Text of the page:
A man and woman were killed in the Inglewood Ca., after police said they felt threatened and the women possessed a gun. But, this is no ordinary stand-off. The Mayor of Inglewood says the couple was actually unconscious when police shot them! James Blunt spoke to NBC4 News about the incident here:

            How does this even happen??? Of Course, LAPD is declining to respond until they ‘collect all the details’. Kisha Michael 31, was killed along side Marquintin Sandlin 32, both single parents who were dating. Trisha Michael, Kisha’s twin sister said she tried to get more details about what actually happened and police left her questions unsatisfied according to the LATimes. Trisha also stated that Kisha never owned a gun. Both victims are described as devoted parents by their families.

            Liked by 3 people

            • yahtzeebutterfly

              I already had shutters running through me, and now I just read your news story here…

              Liked by 2 people

            • Roach, yesterday on a whim, I caught an episode of Cops. A car was driving all over the road, so the cop turned on his lights and then the car took off. The chase was on. The car ran up on the sidewalk at about 80 mph. The cops, with guns drawn, approached the car. They yelled, “Let me see your hands. Show me your hands.” But when the cop opened the driver’s door, the man was slumped over.

              The couple was elderly; drunk. Helicopters were called to take them to the nearest hospital.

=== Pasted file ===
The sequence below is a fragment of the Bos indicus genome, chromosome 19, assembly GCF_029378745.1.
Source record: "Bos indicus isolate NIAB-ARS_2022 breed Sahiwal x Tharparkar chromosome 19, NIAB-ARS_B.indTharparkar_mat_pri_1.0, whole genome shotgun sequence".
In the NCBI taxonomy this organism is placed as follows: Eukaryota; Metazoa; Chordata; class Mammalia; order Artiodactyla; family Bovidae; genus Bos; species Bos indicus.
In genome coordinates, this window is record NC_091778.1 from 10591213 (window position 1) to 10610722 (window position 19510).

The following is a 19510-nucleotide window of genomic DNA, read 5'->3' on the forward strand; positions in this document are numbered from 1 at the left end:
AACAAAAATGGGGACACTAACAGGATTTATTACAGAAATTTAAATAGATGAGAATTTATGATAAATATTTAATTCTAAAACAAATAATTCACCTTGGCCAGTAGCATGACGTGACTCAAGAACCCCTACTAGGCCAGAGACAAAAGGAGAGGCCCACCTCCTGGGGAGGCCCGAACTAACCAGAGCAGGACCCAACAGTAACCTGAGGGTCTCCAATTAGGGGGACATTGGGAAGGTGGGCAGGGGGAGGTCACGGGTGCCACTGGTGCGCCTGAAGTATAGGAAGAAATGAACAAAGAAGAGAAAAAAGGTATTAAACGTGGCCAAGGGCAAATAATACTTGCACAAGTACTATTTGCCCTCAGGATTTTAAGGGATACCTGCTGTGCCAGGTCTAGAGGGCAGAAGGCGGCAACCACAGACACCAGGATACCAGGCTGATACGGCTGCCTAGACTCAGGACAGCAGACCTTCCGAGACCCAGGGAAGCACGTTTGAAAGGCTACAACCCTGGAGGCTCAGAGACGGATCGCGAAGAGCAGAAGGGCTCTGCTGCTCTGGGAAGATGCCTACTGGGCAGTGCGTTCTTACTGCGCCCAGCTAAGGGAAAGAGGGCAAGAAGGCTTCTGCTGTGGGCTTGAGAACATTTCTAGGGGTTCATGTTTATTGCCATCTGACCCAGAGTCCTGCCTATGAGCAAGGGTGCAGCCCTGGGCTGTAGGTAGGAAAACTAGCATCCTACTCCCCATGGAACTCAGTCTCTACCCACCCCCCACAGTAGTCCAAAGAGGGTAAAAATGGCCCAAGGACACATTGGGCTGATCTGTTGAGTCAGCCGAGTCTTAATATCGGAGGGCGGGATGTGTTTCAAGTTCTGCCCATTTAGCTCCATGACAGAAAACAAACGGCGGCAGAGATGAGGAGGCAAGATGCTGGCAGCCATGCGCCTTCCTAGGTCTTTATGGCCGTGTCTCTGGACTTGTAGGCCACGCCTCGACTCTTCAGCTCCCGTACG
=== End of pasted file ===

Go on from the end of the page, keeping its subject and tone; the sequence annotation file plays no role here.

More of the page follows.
My friend who was over, and who I might want to point out is White, said without hesitation, “If the driver had been Black, the cop would not have opened the driver’s door before shooting off his gun”

              America is waking up.

              Liked by 2 people

            • Oh unfortunately…. everybody knows what time it is. This is not new and what amazes me is that: THIS IS 2016. When will this madness stop? I told you earlier to leave me alone, it’s Sunday… and now you’ve gotten me real ill!!!


            • Oh-oh Roach. I’m in trouble — didn’t mean to make you ill. That portion of your comment brought back a pleasant memory of my childhood. I remembered the times when my mom would say along the lines, “Don’t make me have to come in there” or “Don’t give me a headache.” One night, my sister and I called our mom to the kitchen and handed her an aspirin saying, “This is because you would come in here and we might give you a headache.” We all rolled with laughter.

              Liked by 1 person

            • Too funny. But… the situation at hand is not funny at all!


            • Roach,
              I know. It’s a sad state.

              Liked by 1 person

      • I just nominated you for an award…


  3. I think it’s high time the US looked at implementing an inquisitorial justice system like they have in France and Spain. The American adversarial justice system simply doesn’t work for people or victims of heinous crimes such as this. It definitely doesn’t work for rape victims.

    Liked by 3 people

    • Stuart, that is true. A jury of “peers” seldom exists. Too often, victims are placed on trial rather than defendants.

      Liked by 3 people

    • Exactly. It doesn’t work for a lot of civil matters like fraud and such. You get victimized, prove everything, pay an attorney, lose the value of something in question and still get nothing.

      Violent crimes…….I don’t even want to get started on that one, being the victim of one.

      Liked by 2 people

  4. yahtzeebutterfly

    This was a racially motivated hate crime. No doubt about it. The jury failed to bring Donald the justice he deserved. His assaulters, in my strong opinion, should have been found guilty of a hate crime and of assault, not battery.

    How could the members of the jury NOT call it a hate crime? How could they not see all the clues—the physical symbols and the racial words that the three white students used?! Well, I imagine that that all-white jury did not value Donald as much as they valued the three white students.